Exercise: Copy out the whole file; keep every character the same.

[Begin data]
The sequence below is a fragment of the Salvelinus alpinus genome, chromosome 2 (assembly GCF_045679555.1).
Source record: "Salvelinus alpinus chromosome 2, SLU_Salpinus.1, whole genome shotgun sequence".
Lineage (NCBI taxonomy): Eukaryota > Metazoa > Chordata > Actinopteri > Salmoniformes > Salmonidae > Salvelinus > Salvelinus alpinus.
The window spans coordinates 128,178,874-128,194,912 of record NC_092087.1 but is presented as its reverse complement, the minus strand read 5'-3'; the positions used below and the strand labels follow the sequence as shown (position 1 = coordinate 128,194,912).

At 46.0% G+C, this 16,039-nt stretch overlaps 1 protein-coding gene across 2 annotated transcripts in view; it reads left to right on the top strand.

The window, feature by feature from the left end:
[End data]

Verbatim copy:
The sequence below is a fragment of the Salvelinus alpinus genome, chromosome 2 (assembly GCF_045679555.1).
Source record: "Salvelinus alpinus chromosome 2, SLU_Salpinus.1, whole genome shotgun sequence".
Lineage (NCBI taxonomy): Eukaryota > Metazoa > Chordata > Actinopteri > Salmoniformes > Salmonidae > Salvelinus > Salvelinus alpinus.
The window spans coordinates 128,178,874-128,194,912 of record NC_092087.1 but is presented as its reverse complement, the minus strand read 5'-3'; the positions used below and the strand labels follow the sequence as shown (position 1 = coordinate 128,194,912).

At 46.0% G+C, this 16,039-nt stretch overlaps 1 protein-coding gene across 2 annotated transcripts in view; it reads left to right on the top strand.

The window, feature by feature from the left end: